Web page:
Guatemalan economy boosted by record $15 billion sent home by foreign workers | Global development
The amount of money that Guatemalans living abroad send home to their families hit record highs in 2021. Remittances reached more than $15bn (£11bn) in 2021, an increase 35% over the previous year.
This unprecedented increase has prompted experts to question the political will to tackle the migration crisis when remittances from the United States contribute so much to the Guatemalan economy.
The Biden administration has kept up the pressure on Central American governments to address the causes of migration, launching a four-year, $4 billion investment plan in the Central American country, as well as in Honduras. and neighboring El Salvador.
“[The political elite] don’t opt for migration, they won’t stop it,” said Paul Brière, a former congressional representative in Guatemala who headed the national congressional commission on migration. “They won’t make the effort to stop migration, they won’t make the effort to fight corruption, they won’t make the effort to fight inequality, they won’t make the effort to fight poverty, because they need them for the situation, they need these people to leave Guatemala.
Guatemala continues to have an extremely low minimum wage relative to the cost of living, which forces many to depend on remittances to survive, while elites benefit from low labor costs.
“The worst thing is that we are becoming a country dependent on remittances,” Briere said. “It’s a perverse system. [Migrants] are our biggest export product, when in my opinion that should be an embarrassment.
“It is an indicator of the great exodus from the country to the United States that has existed over the past 20 years,” added Pedro Pablo Solares, a lawyer and migration expert.
Remittances have notably helped sustain the Guatemalan economy during the Covid pandemic. In December 2021, the Chamber of Industry of Guatemala issued a press release celebrating the “historic” economic growth of 7.5% in 2021, of which remittances were the fastest growing sector. The second most important area of growth was exports, which increased by 15.4%.
Since 2014, the number of Guatemalans seeking to migrate has increased dramatically, in part due to structural inequalities and lack of job opportunities. According to Mario Arturo Garcia, a Guatemalan remittance analyst, in recent years banks have seen an increase of 200,000 to 250,000 new users each year and between 2 and 2.5 million remittance transactions each year. month.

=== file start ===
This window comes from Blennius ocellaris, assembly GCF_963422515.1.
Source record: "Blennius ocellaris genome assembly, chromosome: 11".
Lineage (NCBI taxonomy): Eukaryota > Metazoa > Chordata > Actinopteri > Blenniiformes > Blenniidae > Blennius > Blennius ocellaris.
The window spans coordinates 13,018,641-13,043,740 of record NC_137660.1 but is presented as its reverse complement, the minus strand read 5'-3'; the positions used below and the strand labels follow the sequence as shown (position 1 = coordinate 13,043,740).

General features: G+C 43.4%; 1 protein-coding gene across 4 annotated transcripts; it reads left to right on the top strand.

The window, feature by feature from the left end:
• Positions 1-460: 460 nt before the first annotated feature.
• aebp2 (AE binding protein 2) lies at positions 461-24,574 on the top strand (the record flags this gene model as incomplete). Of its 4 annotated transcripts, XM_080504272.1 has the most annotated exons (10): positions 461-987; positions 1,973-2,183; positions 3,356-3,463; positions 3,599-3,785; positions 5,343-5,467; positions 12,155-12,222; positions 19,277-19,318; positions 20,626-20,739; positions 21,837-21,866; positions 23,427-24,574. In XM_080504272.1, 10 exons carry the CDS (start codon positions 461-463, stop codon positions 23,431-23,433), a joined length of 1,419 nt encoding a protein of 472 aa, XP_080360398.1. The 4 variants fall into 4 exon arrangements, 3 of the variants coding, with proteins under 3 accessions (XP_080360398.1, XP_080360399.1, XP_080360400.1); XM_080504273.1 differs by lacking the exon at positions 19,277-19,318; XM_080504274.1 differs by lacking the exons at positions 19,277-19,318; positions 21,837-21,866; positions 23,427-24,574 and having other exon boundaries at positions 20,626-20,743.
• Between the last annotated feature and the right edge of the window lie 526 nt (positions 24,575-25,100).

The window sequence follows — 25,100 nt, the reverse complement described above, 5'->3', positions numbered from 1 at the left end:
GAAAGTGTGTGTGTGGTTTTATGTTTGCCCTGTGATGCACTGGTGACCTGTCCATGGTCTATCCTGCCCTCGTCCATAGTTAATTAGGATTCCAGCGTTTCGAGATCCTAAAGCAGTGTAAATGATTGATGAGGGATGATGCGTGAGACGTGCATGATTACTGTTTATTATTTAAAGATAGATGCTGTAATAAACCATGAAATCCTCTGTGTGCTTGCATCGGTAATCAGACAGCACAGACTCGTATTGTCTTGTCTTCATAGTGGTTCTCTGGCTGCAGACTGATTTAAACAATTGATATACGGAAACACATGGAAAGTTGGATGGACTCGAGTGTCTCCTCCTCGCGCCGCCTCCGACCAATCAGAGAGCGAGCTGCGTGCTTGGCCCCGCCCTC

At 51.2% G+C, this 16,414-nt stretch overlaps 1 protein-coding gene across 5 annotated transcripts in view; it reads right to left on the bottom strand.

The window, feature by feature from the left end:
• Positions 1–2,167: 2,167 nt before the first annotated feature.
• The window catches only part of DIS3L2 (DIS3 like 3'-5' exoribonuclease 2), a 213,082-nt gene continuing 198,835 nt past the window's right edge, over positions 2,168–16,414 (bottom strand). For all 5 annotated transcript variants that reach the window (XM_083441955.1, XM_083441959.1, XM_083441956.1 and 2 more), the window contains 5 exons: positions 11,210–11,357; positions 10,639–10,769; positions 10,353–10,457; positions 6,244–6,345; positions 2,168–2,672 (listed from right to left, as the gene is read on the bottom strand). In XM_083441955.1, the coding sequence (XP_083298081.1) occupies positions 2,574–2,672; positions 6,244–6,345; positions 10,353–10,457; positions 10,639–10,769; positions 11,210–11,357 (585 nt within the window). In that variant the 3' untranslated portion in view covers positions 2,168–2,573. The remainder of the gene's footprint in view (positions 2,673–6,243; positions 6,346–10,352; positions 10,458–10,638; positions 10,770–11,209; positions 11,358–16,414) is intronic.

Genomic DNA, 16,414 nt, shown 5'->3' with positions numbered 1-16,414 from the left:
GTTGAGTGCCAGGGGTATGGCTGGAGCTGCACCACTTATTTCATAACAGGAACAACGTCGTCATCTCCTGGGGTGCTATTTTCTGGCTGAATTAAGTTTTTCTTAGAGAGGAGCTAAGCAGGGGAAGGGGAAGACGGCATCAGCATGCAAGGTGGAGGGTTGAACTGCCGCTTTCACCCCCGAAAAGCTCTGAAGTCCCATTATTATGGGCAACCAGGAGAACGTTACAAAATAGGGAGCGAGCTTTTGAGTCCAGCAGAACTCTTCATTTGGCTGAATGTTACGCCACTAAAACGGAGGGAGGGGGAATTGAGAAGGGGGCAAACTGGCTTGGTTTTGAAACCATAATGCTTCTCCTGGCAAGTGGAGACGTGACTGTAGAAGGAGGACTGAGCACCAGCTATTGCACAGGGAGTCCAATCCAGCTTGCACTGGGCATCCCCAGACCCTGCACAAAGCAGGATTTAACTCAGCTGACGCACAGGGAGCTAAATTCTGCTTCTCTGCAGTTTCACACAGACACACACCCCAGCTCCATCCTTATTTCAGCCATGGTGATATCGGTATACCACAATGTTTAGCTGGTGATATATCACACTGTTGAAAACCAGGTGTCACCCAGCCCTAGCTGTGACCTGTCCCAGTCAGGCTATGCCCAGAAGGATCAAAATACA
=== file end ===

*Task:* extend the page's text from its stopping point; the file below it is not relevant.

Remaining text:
There are approximately 2.9 million Guatemalans living in the United States, according to the Guatemalan Ministry of Foreign Relations.
For Guatemalan families living in poverty, money sent home allows them to survive and provide housing and education for their children.
Brenda Pérez, 25, lives in the village of Llano de Pinal on the outskirts of Guatemala’s second-largest city, Quetzaltenango, with her two daughters, aged nine and five. Her husband, Carlos, emigrated to the United States in 2019 hoping to earn enough money to build a house for his family and provide an education for his two daughters.
“The money he sends has helped us a lot,” Pérez said. “Here we couldn’t do anything, because of how little we are paid.”
Prior to her departure, Pérez’s husband earned 25 quetzales (about £2.40) a day working in agriculture, when there was work to be done. Since emigrating, he has sent about 3,000 quetzales home every month through his job at a restaurant. Pérez supplemented the money her husband sends with weaving that she sells for between 25 and 60 quetzales.
The money sent from the United States also helped the family pay for an internet connection so the girls could go to school online and buy food, which had risen in price.
“The price of everything has gone up a lot,” Pérez said. “Even electricity has become more expensive.”
As frustration with the rising cost of living grows in Guatemala, remittances and migration are relieving some of the pressure on the government. They mean that the Guatemalan state does not have to meet the social needs for education, quality infrastructure or health care in the country, all of which receive little investment from the state.
“The problem is that if people don’t have that escape valve, to emigrate, then obviously the internal conflict in Guatemala is on the rise,” Brière said. “Because by not providing even basic services to people, obviously that generates greater dissatisfaction with local authorities and with central government.”
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